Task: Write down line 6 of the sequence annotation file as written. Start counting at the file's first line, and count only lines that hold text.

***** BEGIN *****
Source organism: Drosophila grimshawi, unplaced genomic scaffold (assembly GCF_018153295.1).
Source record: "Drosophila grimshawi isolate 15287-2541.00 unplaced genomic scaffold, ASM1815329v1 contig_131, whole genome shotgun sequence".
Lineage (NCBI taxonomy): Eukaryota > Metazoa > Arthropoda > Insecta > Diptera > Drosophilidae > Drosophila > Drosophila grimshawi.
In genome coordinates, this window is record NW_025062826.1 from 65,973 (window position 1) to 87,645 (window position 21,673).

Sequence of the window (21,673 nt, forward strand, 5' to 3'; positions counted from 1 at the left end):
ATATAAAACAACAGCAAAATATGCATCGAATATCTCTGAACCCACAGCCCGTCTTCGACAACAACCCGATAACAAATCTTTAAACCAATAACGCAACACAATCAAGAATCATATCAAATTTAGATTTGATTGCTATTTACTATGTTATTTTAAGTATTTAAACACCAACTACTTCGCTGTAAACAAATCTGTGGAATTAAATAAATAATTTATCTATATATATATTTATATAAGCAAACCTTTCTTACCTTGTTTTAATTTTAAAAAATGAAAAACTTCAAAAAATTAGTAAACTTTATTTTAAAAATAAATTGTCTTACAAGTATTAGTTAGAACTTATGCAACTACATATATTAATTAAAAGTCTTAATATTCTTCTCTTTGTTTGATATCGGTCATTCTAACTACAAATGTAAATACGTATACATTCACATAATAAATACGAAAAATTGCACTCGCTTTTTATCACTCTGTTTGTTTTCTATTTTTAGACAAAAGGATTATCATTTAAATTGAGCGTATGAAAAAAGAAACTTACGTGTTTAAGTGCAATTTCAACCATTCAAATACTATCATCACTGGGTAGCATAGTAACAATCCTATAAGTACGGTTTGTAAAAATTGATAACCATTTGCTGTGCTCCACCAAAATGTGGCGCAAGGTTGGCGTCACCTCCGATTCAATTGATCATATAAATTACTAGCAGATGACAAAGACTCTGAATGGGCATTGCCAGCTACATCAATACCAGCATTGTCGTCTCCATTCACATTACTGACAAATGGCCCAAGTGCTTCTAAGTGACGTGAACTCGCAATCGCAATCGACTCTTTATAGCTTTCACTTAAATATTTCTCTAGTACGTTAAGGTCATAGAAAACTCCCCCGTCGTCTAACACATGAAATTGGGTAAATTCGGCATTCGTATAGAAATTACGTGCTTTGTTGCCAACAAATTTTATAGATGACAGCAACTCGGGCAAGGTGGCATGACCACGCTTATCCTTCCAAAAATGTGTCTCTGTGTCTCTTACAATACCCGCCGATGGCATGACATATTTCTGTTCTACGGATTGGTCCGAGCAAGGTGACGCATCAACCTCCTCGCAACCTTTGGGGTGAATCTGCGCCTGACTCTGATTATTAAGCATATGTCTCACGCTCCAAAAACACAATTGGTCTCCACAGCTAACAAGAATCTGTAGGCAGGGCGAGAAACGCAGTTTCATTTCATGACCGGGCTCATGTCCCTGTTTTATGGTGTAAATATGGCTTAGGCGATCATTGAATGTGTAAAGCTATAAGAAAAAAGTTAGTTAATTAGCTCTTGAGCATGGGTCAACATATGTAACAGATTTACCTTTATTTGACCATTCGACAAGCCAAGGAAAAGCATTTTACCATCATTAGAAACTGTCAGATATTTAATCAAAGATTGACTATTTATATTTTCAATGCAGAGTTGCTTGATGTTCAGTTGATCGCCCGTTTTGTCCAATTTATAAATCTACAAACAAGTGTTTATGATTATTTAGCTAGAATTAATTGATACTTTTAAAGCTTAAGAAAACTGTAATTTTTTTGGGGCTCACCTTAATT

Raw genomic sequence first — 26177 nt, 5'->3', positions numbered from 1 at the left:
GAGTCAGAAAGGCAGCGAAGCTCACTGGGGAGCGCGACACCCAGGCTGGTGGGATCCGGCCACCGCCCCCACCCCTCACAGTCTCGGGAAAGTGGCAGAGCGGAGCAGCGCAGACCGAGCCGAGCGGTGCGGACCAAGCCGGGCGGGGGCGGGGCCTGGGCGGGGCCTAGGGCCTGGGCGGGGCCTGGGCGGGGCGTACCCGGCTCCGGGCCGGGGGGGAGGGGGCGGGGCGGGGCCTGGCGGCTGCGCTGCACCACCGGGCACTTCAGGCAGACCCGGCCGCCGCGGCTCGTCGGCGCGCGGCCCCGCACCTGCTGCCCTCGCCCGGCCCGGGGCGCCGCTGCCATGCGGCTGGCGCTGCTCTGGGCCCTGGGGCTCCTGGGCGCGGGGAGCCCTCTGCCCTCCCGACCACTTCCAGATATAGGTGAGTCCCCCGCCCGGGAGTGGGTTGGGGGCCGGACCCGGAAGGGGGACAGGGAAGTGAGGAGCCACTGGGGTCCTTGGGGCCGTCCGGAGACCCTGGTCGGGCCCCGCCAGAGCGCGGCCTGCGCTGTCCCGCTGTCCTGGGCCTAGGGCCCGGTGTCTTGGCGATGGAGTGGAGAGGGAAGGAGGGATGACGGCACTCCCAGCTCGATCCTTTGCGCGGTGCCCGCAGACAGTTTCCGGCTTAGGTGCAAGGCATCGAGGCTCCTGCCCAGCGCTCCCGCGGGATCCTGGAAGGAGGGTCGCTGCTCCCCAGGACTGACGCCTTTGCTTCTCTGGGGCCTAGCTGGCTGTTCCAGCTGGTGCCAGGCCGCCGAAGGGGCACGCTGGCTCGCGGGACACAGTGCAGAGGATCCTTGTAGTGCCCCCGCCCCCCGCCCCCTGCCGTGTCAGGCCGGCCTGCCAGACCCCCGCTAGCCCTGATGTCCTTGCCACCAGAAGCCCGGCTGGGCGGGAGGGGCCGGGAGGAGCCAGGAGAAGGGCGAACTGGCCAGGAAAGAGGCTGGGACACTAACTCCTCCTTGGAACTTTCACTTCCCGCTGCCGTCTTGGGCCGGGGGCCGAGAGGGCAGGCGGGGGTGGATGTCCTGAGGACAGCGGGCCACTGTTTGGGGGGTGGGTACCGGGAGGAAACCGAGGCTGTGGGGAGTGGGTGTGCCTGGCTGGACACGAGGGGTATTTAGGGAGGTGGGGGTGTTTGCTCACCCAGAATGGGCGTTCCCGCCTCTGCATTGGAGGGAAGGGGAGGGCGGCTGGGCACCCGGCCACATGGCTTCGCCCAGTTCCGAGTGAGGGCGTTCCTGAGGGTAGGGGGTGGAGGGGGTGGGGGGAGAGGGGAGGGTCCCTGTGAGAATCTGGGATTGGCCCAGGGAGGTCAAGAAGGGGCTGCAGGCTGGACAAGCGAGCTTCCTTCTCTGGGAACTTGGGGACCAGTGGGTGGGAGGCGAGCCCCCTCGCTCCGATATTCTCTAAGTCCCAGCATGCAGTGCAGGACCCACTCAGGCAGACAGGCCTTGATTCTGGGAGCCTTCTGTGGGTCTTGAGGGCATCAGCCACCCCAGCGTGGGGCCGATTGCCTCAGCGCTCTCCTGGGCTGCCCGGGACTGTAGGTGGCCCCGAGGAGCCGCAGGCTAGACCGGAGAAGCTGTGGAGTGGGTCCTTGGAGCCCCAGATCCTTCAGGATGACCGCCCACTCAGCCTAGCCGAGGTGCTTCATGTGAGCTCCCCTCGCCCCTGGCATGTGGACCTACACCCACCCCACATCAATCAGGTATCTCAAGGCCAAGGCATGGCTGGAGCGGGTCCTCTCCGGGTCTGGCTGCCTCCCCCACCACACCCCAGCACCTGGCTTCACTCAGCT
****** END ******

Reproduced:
ATATAAAACAACAGCAAAATATGCATCGAATATCTCTGAACCCACAGCCCGTCTTCGACAACAACCCGATAACAAATCTTTAAACCAATAACGCAACACAATCAAGAATCATATCAAATTTAGATTTGATTGCTATTTACTATGTTATTTTAAGTATTTAAACACCAACTACTTCGCTGTAAACAAATCTGTGGAATTAAATAAATAATTTATCTATATATATATTTATATAAGCAAACCTTTCTTACCTTGTTTTAATTTTAAAAAATGAAAAACTTCAAAAAATTAGTAAACTTTATTTTAAAAATAAATTGTCTTACAAGTATTAGTTAGAACTTATGCAACTACATATATTAATTAAAAGTCTTAATATTCTTCTCTTTGTTTGATATCGGTCATTCTAACTACAAATGTAAATACGTATACATTCACATAATAAATACGAAAAATTGCACTCGCTTTTTATCACTCTGTTTGTTTTCTATTTTTAGACAAAAGGATTATCATTTAAATTGAGCGTATGAAAAAAGAAACTTACGTGTTTAAGTGCAATTTCAACCATTCAAATACTATCATCACTGGGTAGCATAGTAACAATCCTATAAGTACGGTTTGTAAAAATTGATAACCATTTGCTGTGCTCCACCAAAATGTGGCGCAAGGTTGGCGTCACCTCCGATTCAATTGATCATATAAATTACTAGCAGATGACAAAGACTCTGAATGGGCATTGCCAGCTACATCAATACCAGCATTGTCGTCTCCATTCACATTACTGACAAATGGCCCAAGTGCTTCTAAGTGACGTGAACTCGCAATCGCAATCGACTCTTTATAGCTTTCACTTAAATATTTCTCTAGTACGTTAAGGTCATAGAAAACTCCCCCGTCGTCTAACACATGAAATTGGGTAAATTCGGCATTCGTATAGAAATTACGTGCTTTGTTGCCAACAAATTTTATAGATGACAGCAACTCGGGCAAGGTGGCATGACCACGCTTATCCTTCCAAAAATGTGTCTCTGTGTCTCTTACAATACCCGCCGATGGCATGACATATTTCTGTTCTACGGATTGGTCCGAGCAAGGTGACGCATCAACCTCCTCGCAACCTTTGGGGTGAATCTGCGCCTGACTCTGATTATTAAGCATATGTCTCACGCTCCAAAAACACAATTGGTCTCCACAGCTAACAAGAATCTGTAGGCAGGGCGAGAAACGCAGTTTCATTTCATGACCGGGCTCATGTCCCTGTTTTATGGTGTAAATATGGCTTAGGCGATCATTGAATGTGTAAAGCTATAAGAAAAAAGTTAGTTAATTAGCTCTTGAGCATGGGTCAACATATGTAACAGATTTACCTTTATTTGACCATTCGACAAGCCAAGGAAAAGCATTTTACCATCATTAGAAACTGTCAGATATTTAATCAAAGATTGACTATTTATATTTTCAATGCAGAGTTGCTTGATGTTCAGTTGATCGCCCGTTTTGTCCAATTTATAAATCTACAAACAAGTGTTTATGATTATTTAGCTAGAATTAATTGATACTTTTAAAGCTTAAGAAAACTGTAATTTTTTTGGGGCTCACCTTAATT